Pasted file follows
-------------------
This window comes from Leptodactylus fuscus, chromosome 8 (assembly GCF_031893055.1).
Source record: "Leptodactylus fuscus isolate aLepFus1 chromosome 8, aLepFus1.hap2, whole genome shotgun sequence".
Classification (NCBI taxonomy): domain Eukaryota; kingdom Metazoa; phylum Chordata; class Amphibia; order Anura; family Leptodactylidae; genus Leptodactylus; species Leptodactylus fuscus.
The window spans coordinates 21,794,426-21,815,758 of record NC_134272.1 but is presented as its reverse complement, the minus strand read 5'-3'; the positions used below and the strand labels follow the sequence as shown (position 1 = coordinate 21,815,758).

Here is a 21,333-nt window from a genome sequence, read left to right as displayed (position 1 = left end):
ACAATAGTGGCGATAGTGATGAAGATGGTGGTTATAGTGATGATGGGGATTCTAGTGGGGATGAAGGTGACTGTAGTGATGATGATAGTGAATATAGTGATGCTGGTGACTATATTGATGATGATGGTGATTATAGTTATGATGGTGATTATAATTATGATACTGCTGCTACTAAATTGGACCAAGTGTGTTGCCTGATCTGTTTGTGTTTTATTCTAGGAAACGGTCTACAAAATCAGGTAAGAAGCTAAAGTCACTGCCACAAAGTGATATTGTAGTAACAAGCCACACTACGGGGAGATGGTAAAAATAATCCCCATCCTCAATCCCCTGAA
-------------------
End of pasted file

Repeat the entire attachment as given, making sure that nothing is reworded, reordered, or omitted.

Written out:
This window comes from Leptodactylus fuscus, chromosome 8 (assembly GCF_031893055.1).
Source record: "Leptodactylus fuscus isolate aLepFus1 chromosome 8, aLepFus1.hap2, whole genome shotgun sequence".
Classification (NCBI taxonomy): domain Eukaryota; kingdom Metazoa; phylum Chordata; class Amphibia; order Anura; family Leptodactylidae; genus Leptodactylus; species Leptodactylus fuscus.
The window spans coordinates 21,794,426-21,815,758 of record NC_134272.1 but is presented as its reverse complement, the minus strand read 5'-3'; the positions used below and the strand labels follow the sequence as shown (position 1 = coordinate 21,815,758).

Here is a 21,333-nt window from a genome sequence, read left to right as displayed (position 1 = left end):
ACAATAGTGGCGATAGTGATGAAGATGGTGGTTATAGTGATGATGGGGATTCTAGTGGGGATGAAGGTGACTGTAGTGATGATGATAGTGAATATAGTGATGCTGGTGACTATATTGATGATGATGGTGATTATAGTTATGATGGTGATTATAATTATGATACTGCTGCTACTAAATTGGACCAAGTGTGTTGCCTGATCTGTTTGTGTTTTATTCTAGGAAACGGTCTACAAAATCAGGTAAGAAGCTAAAGTCACTGCCACAAAGTGATATTGTAGTAACAAGCCACACTACGGGGAGATGGTAAAAATAATCCCCATCCTCAATCCCCTGAA